Follow the liquid leaving the condenser coil. The normal sub-cooling for an air conditioner is 15 degrees. By adding the liquid to the sub-cooling coil and then running 55 degree air across this coil, sub-cooing improves to around 45 degrees. This allows you to select an 8 ton unit where the competition would need to use a 10 ton unit to accomplish the same performance.

14 Hot Gas Reheat Using Digital Scroll
When using a digital scroll, the hot gas bypass requirement is not needed. The unit will maintain neutral air by means of capacity reduction- down to 10%.

15 100% Outside Air Example Summer design 1800 cfm 92/75 ambient
Leaving air 55 deg Dew Point 65 deg leaving air temperature Winter design 0 degree ambient Leaving air (minimum 70 deg)

16 100% Outside Air Summer Design w/Reheat
Supply Temp. 55.0/55.0 Ambient 92/75 These are design conditions. The unit is operating at 100% Capacity. Leaving Air 79.7/64.1 10 ton 1800 cfm

17 100% Outside Air Summer Design w/Reheat Plus
Liq. Sub-cool 66.1/59.4 Supply Temp. 52.2 D.P. Ambient 92/75 This shows liquid sub cooling added. Note the capacity of the unit has increased so the supply air dewpoint is lower. 10 ton 1800 cfm Leaving Air 90.5/67.7

18 100% Outside Air Summer Part Load w/Reheat
Supply Temp. 53.9 D.P. Ambient 75/75 75 degrees is right at the temperature where the lag compressor will stage off and the unit will operate at 50% capacity. There is more than enough reheat available at this temperature. Leaving Air 86.1/64.3 10 ton 1800 cfm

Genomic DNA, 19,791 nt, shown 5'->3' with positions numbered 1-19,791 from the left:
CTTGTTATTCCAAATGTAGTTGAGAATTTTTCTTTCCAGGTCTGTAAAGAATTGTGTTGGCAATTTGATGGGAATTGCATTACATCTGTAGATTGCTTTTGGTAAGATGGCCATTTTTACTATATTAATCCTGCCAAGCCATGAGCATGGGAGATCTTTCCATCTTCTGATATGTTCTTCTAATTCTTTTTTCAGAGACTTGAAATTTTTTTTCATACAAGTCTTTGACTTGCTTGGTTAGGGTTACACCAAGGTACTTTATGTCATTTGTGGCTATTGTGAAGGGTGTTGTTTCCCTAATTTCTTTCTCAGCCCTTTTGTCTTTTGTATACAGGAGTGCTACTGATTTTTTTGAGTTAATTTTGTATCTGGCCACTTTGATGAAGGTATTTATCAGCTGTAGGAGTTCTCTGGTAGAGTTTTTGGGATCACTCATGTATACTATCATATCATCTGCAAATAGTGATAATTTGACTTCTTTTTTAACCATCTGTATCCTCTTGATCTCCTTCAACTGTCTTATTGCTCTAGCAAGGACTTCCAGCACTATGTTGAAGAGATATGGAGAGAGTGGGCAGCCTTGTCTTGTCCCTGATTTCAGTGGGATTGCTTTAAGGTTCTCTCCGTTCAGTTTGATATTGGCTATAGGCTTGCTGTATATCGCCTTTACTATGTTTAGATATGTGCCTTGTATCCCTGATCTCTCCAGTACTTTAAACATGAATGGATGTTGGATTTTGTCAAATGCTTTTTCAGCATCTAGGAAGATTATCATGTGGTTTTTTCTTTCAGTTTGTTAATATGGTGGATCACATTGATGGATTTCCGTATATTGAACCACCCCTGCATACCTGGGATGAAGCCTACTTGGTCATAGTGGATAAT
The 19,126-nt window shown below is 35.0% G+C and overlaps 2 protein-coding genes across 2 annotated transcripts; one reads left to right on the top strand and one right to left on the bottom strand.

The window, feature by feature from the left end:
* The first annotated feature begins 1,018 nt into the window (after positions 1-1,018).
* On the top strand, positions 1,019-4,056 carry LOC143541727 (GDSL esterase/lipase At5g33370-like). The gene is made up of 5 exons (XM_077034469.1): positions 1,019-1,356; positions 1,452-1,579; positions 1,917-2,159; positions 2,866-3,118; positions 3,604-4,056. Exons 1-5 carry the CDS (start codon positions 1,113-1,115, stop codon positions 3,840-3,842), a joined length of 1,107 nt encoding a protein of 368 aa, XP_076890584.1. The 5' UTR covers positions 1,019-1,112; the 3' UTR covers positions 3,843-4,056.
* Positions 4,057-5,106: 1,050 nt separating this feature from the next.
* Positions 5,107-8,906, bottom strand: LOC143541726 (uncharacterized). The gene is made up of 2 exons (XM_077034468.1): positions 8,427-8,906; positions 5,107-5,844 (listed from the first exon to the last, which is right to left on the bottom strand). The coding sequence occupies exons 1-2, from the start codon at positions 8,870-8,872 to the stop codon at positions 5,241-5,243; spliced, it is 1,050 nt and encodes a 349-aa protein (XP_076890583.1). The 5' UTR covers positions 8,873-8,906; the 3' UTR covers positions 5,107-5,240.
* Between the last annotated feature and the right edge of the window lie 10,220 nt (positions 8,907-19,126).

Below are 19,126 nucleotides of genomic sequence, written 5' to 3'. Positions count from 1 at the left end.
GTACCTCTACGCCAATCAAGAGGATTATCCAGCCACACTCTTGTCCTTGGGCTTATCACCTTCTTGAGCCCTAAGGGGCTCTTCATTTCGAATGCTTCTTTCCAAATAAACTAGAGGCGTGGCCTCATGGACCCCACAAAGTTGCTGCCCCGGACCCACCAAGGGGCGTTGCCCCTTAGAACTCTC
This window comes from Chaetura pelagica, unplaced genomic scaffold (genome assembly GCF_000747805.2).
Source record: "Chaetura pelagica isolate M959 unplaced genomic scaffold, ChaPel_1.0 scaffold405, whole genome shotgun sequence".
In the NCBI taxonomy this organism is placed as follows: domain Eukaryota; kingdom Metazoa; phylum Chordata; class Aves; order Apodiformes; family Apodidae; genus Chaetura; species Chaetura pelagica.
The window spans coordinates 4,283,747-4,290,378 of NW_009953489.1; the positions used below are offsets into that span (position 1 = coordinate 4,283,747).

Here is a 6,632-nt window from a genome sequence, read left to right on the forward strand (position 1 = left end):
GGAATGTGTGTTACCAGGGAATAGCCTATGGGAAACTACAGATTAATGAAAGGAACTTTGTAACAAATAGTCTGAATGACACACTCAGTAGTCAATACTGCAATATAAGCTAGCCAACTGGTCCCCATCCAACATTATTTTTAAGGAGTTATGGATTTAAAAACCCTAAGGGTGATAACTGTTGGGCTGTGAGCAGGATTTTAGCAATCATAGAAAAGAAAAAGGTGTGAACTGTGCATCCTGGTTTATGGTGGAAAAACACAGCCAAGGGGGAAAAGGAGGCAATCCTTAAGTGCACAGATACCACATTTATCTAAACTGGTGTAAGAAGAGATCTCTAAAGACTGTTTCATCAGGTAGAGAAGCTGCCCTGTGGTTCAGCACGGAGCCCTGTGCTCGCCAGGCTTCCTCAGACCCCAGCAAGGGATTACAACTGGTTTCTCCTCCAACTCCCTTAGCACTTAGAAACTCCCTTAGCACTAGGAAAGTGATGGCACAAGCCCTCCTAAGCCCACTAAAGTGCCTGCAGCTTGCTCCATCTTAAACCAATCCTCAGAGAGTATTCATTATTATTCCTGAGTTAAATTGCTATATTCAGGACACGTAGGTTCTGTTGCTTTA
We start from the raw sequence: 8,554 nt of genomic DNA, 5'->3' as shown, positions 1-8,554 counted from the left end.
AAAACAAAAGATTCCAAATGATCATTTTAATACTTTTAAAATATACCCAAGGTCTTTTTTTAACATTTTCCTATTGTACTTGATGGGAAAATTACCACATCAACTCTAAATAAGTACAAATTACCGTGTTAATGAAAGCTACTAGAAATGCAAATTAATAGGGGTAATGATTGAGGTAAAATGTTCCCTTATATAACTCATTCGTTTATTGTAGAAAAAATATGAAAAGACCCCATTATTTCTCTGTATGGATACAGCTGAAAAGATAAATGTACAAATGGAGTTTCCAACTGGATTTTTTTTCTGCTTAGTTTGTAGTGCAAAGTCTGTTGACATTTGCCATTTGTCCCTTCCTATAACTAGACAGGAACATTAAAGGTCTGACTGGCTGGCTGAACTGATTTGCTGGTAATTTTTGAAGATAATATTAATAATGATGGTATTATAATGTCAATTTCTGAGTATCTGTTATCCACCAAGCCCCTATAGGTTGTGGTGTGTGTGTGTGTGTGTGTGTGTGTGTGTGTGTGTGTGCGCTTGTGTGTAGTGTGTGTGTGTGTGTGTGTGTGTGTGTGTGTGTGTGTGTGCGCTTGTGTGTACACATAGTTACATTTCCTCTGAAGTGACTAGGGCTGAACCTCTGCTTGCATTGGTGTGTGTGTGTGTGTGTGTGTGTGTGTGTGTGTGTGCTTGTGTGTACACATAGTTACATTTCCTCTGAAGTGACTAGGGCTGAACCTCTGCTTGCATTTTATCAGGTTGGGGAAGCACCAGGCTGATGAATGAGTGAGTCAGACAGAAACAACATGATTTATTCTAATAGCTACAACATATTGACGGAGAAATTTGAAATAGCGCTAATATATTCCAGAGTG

19 100% Outside Air Part Load w/Reheat Plus
Liq. Sub-cool 65.7/58.8 Supply Temp. 50.8 D.P. Ambient 75/75 Same condition with reheat. Leaving Air 94.0/67.1 10 ton 1800 cfm

20 100% Outside Air Summer Part Load w/Reheat
Supply Temp. 48.8/48.8 Ambient 70/70 One compressor operating Leaving Air 79.5/61.2 10 ton 1800 cfm

21 100% Outside Air Part Load w/Reheat Plus
Liq. Sub-cool 59.9/54.3 Supply Temp. 48.1 D.P. Ambient 70/70 subcooling Leaving Air 83.1/64.3 10 ton 1800 cfm

22 100% Outside Air Summer Part Load w/Reheat
Supply Temp. 46.8/46.8 Ambient 65/65 Leaving Air 73.7/63.8 10 ton 1800 cfm

23 100% Outside Air Part Load w/Reheat Plus
Liq. Sub-cool 55.8/51.5 Supply Temp. 47.0 D.P. Ambient 65/65 Plenty of reheat is available- 7,000 BTUH of reheat available per ton(12,000 BTUH). 10 ton 1800 cfm Leaving Air 79.4/61.0

24 100% Outside Air Summer Part Load w/Reheat
Supply Temp. 51.4/51.4 Ambient 60/60 Just short of neutral air on a 60 degree rainy day. 25% -50% capacity reduction by means of hot gas bypass. Leaving Air 64.3/56.2 10 ton 1800cfm

25 100% Outside Air Part Load w/Reheat Plus
Liq. Sub-cool 55.2/52.1 Supply Temp. 50.4 D.P. Ambient 60/60 25% -50% capacity reduction by means of hot gas bypass. Leaving Air 72.6/57.4 10 ton 1800 cfm

26 100% Outside Air Winter Design Conditions
175,000 BTUH Furnace Ambient Heating to neutral air Leaving Air 72 10 ton 1800 cfm

27 Recap Do No Harm Dehumidify to 55 0 Dew Point or less.
Reheat to Room Neutral. Temper to Room Neutral Possible humidify when ambient temperatures are below 35 0

28 Energy Conservation Wheel Applications
Require exhaust air from the building Require defrost in most areas Total Unit EER can exceed 25 on some water source heat pump applications

29 Dedicated Outdoor Air Load Reduction Example: Loads based on:
4250 cfm supply and exhaust airflow 48” Energy Conservation Wheel 75F/ 50%RH summer exhaust air 70F / 30%RH winter exhaust The table compares the required capacity for a DOAS unit without an energy recovery wheel to one that has an energy recovery wheel. Make note of the different entering air conditions and resulting loads between the “Cooling” design day and “Dehumidification” design day. In many location the enthalpy of the dehumidification design condition will be greater than the cooling design day conditions, resulting in a great unit capacity requirement. This is very important for DOAS units since controlling humidity is a primary concern. Also note here the significant reduction in the winter heating requirement. Source: (graphic)

30 for your attention